Saturday, April 02, 2016

What I've Been Up To - April 2, 2016

So, I've been away from my blog, as you might (or might not) have noticed. My absence was mostly for a trip with our exchange student daughter but then I needed a few days to recover!

Ashley and I went to New Jersey to meet check out things for next year's school year. That actually didn't take long, so we spent the rest of the time hanging out and shopping!! Here are the fun things we did!

  • Ate Japanese food. Ashley loved the sushi. I ate cooked food, but lots of new things. That's a big deal for me - I'm not an adventurous eater.
  • Got manicures.
  • Shopped at a mall in New Jersey.
  • Got Godiva chocolate!!
  • Went to Manhattan!!!
  • Almost froze to death in Manhattan! OK, it wasn't all that cold. But, we dressed for temperatures in the 50s, but it never got out of the 40s. I wasn't too bad after I got a pair of light gloves, but Ashley was cold all day. 
  • Walked from Central Park to Rockefeller Center to Times Square with shopping and eating all spread out.
  • Got to see St. Patrick's Cathedral.
  • Went to the M&Ms store!!!
  • Ate Korean food for lunch.
  • Saw and got jostled by a million people in Times Square.
  • Ate Chinese food in New Jersey on Saturday night.
  • Got up at 4am for our flight out on Easter Sunday.
  • Waited in a security line that seemed a mile long in Newark. And I got patted down because I'm apparently a security risk.
  • Missed our second flight in Chicago and had to wait for two hours. We were so tired and sore by this point!
But, we made it home and Ashley still had Monday off for Spring Break. I made it through the trip without a migraine, but I had one on Monday for good measure. But, now I'm home and am back into a routine. I think. So, my blog won't be nearly as quiet.

Tuesday, March 22, 2016

Taking a Walk

So, I took my walk today outside. For those of you living down South, this is a big deal! It is 50 degrees outside, perfect for a walk with a jacket. And I much prefer outdoor walking to the treadmill.

  • I thought I walked faster outside than I do on the treadmill, but today that was not the case! My pace was about a 26 minute mile. Indoors, I do a 24 minute mile and think that's slow.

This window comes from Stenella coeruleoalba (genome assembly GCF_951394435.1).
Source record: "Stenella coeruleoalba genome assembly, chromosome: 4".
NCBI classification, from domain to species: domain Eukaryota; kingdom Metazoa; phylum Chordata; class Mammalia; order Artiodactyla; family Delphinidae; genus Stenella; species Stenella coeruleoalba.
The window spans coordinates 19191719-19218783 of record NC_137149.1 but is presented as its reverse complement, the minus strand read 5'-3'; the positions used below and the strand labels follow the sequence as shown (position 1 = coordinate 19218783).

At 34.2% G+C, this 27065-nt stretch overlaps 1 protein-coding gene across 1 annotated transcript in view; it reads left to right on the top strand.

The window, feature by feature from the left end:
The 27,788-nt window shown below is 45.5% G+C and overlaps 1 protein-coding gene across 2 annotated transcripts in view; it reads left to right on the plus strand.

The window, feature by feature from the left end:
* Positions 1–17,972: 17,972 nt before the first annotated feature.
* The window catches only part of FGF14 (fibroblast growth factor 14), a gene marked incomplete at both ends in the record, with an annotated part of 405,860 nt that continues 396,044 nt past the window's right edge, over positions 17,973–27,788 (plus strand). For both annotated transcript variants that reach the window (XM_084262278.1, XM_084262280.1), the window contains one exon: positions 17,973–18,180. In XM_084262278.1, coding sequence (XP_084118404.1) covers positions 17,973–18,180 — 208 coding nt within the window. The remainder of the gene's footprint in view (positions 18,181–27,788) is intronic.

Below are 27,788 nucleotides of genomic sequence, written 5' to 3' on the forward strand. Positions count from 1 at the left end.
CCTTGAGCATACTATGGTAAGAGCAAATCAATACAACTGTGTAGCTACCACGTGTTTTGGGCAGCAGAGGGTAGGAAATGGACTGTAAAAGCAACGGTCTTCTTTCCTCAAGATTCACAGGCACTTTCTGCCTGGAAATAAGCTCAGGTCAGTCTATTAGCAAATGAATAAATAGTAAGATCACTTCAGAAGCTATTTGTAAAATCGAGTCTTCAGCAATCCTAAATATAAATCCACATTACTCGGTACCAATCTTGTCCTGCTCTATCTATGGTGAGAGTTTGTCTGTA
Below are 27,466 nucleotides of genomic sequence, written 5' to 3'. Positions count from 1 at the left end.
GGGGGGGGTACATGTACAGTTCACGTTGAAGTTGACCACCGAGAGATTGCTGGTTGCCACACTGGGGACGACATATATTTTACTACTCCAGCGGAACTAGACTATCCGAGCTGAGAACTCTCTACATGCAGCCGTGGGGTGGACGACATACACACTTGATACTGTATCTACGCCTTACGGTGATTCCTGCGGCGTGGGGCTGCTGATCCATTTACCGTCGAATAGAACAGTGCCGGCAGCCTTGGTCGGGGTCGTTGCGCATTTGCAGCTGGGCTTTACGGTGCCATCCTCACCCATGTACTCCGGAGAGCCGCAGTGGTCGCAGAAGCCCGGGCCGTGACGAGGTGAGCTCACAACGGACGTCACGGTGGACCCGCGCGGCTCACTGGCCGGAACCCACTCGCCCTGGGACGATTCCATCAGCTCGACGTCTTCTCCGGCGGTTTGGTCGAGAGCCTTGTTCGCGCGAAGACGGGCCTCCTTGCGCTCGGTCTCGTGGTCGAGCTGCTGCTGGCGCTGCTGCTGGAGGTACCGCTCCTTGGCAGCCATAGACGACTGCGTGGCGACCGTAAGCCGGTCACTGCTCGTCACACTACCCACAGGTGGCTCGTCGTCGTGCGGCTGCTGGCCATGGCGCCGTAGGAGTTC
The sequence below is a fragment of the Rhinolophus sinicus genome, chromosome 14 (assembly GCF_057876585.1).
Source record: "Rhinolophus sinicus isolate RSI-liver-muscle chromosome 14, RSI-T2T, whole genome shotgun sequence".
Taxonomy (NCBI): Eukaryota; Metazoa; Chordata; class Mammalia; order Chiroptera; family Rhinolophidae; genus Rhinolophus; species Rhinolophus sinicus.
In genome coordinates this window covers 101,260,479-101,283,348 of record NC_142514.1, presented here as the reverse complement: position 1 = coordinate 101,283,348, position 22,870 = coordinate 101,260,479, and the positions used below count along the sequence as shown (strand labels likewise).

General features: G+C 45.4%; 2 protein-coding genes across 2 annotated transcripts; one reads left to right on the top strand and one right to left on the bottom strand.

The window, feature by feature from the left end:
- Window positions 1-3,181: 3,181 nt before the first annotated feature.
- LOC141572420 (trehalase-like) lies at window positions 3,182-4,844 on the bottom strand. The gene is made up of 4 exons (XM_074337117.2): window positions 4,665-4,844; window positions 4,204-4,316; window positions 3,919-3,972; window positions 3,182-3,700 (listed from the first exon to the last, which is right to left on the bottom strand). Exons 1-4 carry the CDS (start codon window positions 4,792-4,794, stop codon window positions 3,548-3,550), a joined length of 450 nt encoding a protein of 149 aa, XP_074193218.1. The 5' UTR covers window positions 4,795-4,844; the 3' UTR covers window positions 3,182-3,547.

• I can't get away with not walking far when I walk outside. I walk a certain distance and then I have to get back!
  • There are a number of flower gardeners in our town and they have their beds ready and their rose bushes all pruned. Reminding me that I need to pull all the weeds out of my hostas so that I have a hosta bed instead of a weed bed this summer.
  • A plain silver panel van slowly passed me when I was in one of the less occupied parts of town. I was ready, though. I had my hand on my cell phone, ready to throw it so the authorities would know where I was when I was kidnapped.
  • The van passed me and I saw two (TWO) Better Business Bureau stickers on the back. Nobody who belongs to the BBB would stop and kidnap someone, right?
  • I passed the big Lutheran church in town while I was walking. I occasionally considering converting to a liturgical church just for the great art and architecture. I'm shallow, I know. Jesus is dragging me again.
  • It's the time of year for apartment rental again. Nobody ever evicts people in the dead of winter around here (I think it might be illegal, but it's certainly immoral), so they start evictions in the Spring. So, the great apartment swaps begin! Living as we do on the "apartment row" of Weyauwega, we are witness to this great migration. And, it appears to be beginning soon, based on all the rental signs that I saw.
  • The sidewalk situation in this town is convoluted, to say the least. Some streets have sidewalks. Some don't. Some sections of streets don't have sidewalks. On one street, it looks like one house just got rid of their own sidewalk, so I walk on the street around their sidewalk-less house. The yard looks nice, though.
  • I thought there was still a bit of snow in our yard, but I realized it's actually a bit of cotton. Why is there cotton in our yard?? I still don't know, but I hope it's from a Halloween costume. 
What do you see when you walk about your neighborhood? Do you walk often?

On a more serious note, please pray for all those affected by the attack on Belgium. Pray that there will be no more terrorist attacks. Pray for ISIS, that somehow their hearts will be changed to peace, and that this horrible war can end for everyone.

Friday, March 18, 2016

My Salvation Story

I'm an Evangelical and we all have one. A salvation story. How we "got saved" or "converted" or "came to know the Lord". Pick your favorite euphemism. Conversionism is the fourth part of the Bebbington quadrilateral. It's what Evangelicals are known for. We believe in the necessity of the individual to turn from sin and to God.